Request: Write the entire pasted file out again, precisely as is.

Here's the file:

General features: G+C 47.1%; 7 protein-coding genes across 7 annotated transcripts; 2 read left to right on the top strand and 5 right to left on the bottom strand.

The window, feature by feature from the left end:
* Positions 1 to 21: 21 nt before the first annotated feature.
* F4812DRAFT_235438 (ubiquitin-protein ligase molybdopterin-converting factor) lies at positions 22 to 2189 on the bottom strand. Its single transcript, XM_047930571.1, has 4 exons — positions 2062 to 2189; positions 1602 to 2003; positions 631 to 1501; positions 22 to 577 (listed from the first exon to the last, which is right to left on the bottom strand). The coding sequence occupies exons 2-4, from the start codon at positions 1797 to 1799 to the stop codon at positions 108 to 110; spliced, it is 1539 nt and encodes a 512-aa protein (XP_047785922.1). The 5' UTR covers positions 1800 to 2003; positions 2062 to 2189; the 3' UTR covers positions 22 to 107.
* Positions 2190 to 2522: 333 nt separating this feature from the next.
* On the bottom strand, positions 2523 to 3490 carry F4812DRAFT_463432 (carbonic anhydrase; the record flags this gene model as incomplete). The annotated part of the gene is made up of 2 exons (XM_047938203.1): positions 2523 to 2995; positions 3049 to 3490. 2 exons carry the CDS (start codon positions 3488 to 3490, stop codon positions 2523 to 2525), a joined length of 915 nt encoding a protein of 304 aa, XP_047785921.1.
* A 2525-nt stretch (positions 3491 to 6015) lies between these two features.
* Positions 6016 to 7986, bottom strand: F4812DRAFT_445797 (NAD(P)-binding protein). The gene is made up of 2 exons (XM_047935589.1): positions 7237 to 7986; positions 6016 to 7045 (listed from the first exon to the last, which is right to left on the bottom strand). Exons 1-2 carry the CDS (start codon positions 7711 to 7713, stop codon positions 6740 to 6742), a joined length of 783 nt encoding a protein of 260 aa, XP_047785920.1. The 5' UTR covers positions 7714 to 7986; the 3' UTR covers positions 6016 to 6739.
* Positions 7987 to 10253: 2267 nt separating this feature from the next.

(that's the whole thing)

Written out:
General features: G+C 47.1%; 7 protein-coding genes across 7 annotated transcripts; 2 read left to right on the top strand and 5 right to left on the bottom strand.

The window, feature by feature from the left end:
* Positions 1 to 21: 21 nt before the first annotated feature.
* F4812DRAFT_235438 (ubiquitin-protein ligase molybdopterin-converting factor) lies at positions 22 to 2189 on the bottom strand. Its single transcript, XM_047930571.1, has 4 exons — positions 2062 to 2189; positions 1602 to 2003; positions 631 to 1501; positions 22 to 577 (listed from the first exon to the last, which is right to left on the bottom strand). The coding sequence occupies exons 2-4, from the start codon at positions 1797 to 1799 to the stop codon at positions 108 to 110; spliced, it is 1539 nt and encodes a 512-aa protein (XP_047785922.1). The 5' UTR covers positions 1800 to 2003; positions 2062 to 2189; the 3' UTR covers positions 22 to 107.
* Positions 2190 to 2522: 333 nt separating this feature from the next.
* On the bottom strand, positions 2523 to 3490 carry F4812DRAFT_463432 (carbonic anhydrase; the record flags this gene model as incomplete). The annotated part of the gene is made up of 2 exons (XM_047938203.1): positions 2523 to 2995; positions 3049 to 3490. 2 exons carry the CDS (start codon positions 3488 to 3490, stop codon positions 2523 to 2525), a joined length of 915 nt encoding a protein of 304 aa, XP_047785921.1.
* A 2525-nt stretch (positions 3491 to 6015) lies between these two features.
* Positions 6016 to 7986, bottom strand: F4812DRAFT_445797 (NAD(P)-binding protein). The gene is made up of 2 exons (XM_047935589.1): positions 7237 to 7986; positions 6016 to 7045 (listed from the first exon to the last, which is right to left on the bottom strand). Exons 1-2 carry the CDS (start codon positions 7711 to 7713, stop codon positions 6740 to 6742), a joined length of 783 nt encoding a protein of 260 aa, XP_047785920.1. The 5' UTR covers positions 7714 to 7986; the 3' UTR covers positions 6016 to 6739.
* Positions 7987 to 10253: 2267 nt separating this feature from the next.